Lost Brothers, Seafoam Green, Niamh Rowe: Leaf, Liverpool

Lost Brothers

Lost Brothers

In a boisterous night for The Lost Brothers, in more ways than one, Getintothis’ Paul Fitzgerald was their to capture the mayhem and magic.

‘SHUT THE FUCK UP!” The big chap near the bar upstairs at Leaf wasn’t happy.

And he was far from being the only one who wasn’t, as the whole room strained to hear Seafoam Green’s set in support of The Lost Brothers’ return to Liverpool.

Big Guy stood for the great majority, distracted and disturbed by the far too vocal minority at the bar who seemed to revel in their insistence on carrying on regardless with their powdery Friday payday celebrations, uncaring of the feelings of those around them, and unconcerned of their effect. A friend nearby summed the mood up “Leaf, isn’t it”, with a resigned and defenceless shrug. He may be right.

Onstage, Dave O’Grady strode admirably through a set of delicious scratched and scorched blues soul songs, aching and passionate tales of loving and of being loved. His final song, My Oldest Friend, dedicated to his Mother, spoke to us all, and of us all.

A perfectly pretty and selfless depiction of the most important relationship many of us can ever have. The beauty and the sense of giving in O’Grady’s set, held in its plaintive soul cry, stood in direct contrast to the largely unchallenged rowdy conversation of the revelers in the corner. His pleas, late in his set, for closed mouths and open ears, worked for the briefest of moments before the levels returned to their previous level.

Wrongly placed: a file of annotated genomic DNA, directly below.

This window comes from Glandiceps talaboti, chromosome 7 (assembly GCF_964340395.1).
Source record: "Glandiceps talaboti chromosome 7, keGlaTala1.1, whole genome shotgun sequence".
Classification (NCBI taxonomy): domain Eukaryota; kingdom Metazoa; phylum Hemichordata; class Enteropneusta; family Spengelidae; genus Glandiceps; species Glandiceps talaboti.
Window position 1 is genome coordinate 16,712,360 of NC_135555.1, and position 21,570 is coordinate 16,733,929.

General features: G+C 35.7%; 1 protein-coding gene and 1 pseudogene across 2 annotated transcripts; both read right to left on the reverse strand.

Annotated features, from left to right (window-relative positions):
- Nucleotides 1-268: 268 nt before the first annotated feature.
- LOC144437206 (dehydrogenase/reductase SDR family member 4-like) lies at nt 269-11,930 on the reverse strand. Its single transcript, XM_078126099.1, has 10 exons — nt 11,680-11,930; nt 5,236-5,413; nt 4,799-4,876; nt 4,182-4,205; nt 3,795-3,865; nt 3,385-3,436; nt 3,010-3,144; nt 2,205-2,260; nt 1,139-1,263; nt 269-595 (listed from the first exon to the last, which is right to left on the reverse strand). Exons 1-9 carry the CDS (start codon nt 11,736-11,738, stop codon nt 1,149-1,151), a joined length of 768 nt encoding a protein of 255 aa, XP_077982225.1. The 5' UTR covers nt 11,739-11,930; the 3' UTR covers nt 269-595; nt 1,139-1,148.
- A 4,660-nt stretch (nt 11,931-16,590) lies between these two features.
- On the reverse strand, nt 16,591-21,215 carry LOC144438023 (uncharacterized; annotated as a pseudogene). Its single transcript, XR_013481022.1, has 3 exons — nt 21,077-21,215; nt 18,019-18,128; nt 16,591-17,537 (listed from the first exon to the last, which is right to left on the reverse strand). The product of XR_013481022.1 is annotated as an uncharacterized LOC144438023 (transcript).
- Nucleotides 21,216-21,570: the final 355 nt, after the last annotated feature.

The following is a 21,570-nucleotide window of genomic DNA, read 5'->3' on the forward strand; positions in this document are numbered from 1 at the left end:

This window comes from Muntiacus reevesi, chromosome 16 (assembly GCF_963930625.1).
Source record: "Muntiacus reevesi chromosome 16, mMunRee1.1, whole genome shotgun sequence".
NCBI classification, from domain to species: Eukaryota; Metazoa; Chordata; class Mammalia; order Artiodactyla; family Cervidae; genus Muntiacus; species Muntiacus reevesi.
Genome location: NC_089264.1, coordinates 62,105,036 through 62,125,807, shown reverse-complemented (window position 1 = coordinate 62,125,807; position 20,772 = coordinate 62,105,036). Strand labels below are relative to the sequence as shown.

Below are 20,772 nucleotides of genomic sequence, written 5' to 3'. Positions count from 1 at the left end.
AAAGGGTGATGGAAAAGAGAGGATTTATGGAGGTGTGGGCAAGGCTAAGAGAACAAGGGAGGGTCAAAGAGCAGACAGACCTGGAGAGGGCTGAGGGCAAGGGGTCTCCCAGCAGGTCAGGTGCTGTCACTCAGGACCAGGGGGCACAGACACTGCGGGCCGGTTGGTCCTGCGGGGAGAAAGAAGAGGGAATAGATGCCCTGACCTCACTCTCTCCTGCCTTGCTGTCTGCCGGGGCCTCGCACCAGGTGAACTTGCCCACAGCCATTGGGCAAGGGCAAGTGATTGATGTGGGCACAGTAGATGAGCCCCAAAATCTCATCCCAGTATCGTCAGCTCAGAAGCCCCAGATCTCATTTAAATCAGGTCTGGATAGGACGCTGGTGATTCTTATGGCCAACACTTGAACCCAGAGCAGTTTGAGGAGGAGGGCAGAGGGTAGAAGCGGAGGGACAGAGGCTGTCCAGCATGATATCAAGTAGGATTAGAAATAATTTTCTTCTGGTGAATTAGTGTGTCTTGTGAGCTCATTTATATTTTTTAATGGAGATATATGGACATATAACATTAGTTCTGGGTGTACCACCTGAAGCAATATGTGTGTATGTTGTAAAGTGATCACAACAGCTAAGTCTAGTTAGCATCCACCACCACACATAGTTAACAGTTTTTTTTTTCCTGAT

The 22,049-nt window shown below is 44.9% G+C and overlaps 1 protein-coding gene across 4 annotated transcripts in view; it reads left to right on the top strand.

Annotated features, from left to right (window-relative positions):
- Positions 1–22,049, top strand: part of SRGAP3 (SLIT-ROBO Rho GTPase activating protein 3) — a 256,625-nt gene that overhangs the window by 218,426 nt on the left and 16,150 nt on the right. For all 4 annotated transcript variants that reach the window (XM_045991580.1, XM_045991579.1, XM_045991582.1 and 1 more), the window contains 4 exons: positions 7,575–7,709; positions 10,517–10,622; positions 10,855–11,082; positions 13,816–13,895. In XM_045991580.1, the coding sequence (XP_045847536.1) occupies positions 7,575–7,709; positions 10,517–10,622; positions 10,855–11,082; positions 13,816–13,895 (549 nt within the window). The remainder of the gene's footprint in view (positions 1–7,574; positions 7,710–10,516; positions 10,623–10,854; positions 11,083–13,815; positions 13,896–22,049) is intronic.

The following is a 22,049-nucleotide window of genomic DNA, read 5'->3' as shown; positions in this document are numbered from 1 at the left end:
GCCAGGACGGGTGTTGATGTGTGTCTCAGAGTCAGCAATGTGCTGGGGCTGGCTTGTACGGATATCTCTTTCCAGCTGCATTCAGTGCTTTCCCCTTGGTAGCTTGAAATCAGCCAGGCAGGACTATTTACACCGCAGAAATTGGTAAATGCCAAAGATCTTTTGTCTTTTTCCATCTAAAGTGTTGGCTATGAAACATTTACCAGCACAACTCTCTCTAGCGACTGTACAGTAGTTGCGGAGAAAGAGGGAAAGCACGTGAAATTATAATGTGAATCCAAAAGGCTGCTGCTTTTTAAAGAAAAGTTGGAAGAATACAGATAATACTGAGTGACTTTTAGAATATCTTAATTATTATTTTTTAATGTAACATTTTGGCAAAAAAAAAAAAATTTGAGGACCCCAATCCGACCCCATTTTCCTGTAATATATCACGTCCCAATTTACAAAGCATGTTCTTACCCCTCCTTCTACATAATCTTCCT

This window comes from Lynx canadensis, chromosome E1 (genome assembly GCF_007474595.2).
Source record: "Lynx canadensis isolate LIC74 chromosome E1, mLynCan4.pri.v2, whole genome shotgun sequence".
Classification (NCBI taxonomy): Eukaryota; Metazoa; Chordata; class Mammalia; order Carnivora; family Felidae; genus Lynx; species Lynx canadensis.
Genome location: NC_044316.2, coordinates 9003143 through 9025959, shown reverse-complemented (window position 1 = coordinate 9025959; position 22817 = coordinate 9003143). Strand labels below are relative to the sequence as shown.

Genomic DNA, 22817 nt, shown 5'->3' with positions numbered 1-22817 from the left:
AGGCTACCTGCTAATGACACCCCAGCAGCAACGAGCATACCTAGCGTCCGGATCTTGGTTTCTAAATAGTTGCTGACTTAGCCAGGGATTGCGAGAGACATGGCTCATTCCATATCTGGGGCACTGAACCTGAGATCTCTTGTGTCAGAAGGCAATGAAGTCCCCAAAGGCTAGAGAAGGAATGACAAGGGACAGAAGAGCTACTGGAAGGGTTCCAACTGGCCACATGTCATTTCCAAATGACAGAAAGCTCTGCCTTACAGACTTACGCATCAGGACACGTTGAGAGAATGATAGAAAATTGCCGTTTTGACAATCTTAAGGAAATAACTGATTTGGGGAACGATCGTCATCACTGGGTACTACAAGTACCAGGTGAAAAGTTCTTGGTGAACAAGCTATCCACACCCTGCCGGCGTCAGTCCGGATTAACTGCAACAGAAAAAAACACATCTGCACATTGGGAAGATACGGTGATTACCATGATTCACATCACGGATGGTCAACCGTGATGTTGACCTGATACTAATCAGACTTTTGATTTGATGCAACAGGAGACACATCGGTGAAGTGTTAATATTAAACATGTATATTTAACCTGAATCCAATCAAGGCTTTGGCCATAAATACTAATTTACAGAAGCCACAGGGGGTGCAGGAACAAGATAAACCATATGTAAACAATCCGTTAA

Earlier, The Sundowners‘ Niamh Rowe had benefited from a rapt reception as the room began to fill. Her set a variety of self penned numbers and covers, delivered to a growing crowd of appreciative listeners, and flavoured with the classic country folk stylings of Emmy Lou Harris, and the Mariachi strains and chord progressions of Arthur Lee’s Love as found particularly in her Lonesome River song.

Oisin Leech and Mark McCausland met while studying in Liverpool, and after playing in separate bands initially, became a duo. The Lost Brothers are firm favourites in their once adopted home town, so their arrival onstage at Leaf brought a worthy and appreciative reception from the crowd.

Accompanied by their old Deltasonic Records pal Bill Ryder-Jones, with a tour stretching out in front of them, and a new album, Halfway To A Healing, getting critical acclaim from just about anyone who hears it, its good to have them back on the familiar terrain of Bold Street.

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The album speaks of love and loss, the passage of time, regret and redemption and too many goodbyes. The Lost Brothers‘ possess a unique pairing in both voice and guitar, so perfectly complimentary, almost as one. It really is a rare bond, so wonderful to witness. From the opener of Echoes In The Wind, that much is clear.